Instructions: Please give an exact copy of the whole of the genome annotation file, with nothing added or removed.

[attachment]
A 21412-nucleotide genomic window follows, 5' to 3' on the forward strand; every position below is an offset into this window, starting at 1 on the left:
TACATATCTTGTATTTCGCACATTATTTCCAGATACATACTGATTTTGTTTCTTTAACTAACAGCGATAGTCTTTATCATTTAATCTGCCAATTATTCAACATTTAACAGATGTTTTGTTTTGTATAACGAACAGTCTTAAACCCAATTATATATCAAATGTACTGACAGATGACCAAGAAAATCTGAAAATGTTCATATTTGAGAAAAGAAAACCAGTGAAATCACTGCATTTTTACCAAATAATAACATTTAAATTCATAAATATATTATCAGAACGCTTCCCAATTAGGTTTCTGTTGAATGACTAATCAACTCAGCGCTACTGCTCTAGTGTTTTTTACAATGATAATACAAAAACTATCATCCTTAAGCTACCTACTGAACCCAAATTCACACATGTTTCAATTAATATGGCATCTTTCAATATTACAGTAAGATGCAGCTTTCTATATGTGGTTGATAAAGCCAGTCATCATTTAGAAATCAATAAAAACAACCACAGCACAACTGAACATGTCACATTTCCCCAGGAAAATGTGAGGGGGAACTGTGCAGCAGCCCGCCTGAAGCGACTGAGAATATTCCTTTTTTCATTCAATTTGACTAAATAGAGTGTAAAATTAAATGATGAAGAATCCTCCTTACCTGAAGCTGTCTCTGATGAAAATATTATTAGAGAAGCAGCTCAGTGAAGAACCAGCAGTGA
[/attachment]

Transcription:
A 21412-nucleotide genomic window follows, 5' to 3' on the forward strand; every position below is an offset into this window, starting at 1 on the left:
TACATATCTTGTATTTCGCACATTATTTCCAGATACATACTGATTTTGTTTCTTTAACTAACAGCGATAGTCTTTATCATTTAATCTGCCAATTATTCAACATTTAACAGATGTTTTGTTTTGTATAACGAACAGTCTTAAACCCAATTATATATCAAATGTACTGACAGATGACCAAGAAAATCTGAAAATGTTCATATTTGAGAAAAGAAAACCAGTGAAATCACTGCATTTTTACCAAATAATAACATTTAAATTCATAAATATATTATCAGAACGCTTCCCAATTAGGTTTCTGTTGAATGACTAATCAACTCAGCGCTACTGCTCTAGTGTTTTTTACAATGATAATACAAAAACTATCATCCTTAAGCTACCTACTGAACCCAAATTCACACATGTTTCAATTAATATGGCATCTTTCAATATTACAGTAAGATGCAGCTTTCTATATGTGGTTGATAAAGCCAGTCATCATTTAGAAATCAATAAAAACAACCACAGCACAACTGAACATGTCACATTTCCCCAGGAAAATGTGAGGGGGAACTGTGCAGCAGCCCGCCTGAAGCGACTGAGAATATTCCTTTTTTCATTCAATTTGACTAAATAGAGTGTAAAATTAAATGATGAAGAATCCTCCTTACCTGAAGCTGTCTCTGATGAAAATATTATTAGAGAAGCAGCTCAGTGAAGAACCAGCAGTGA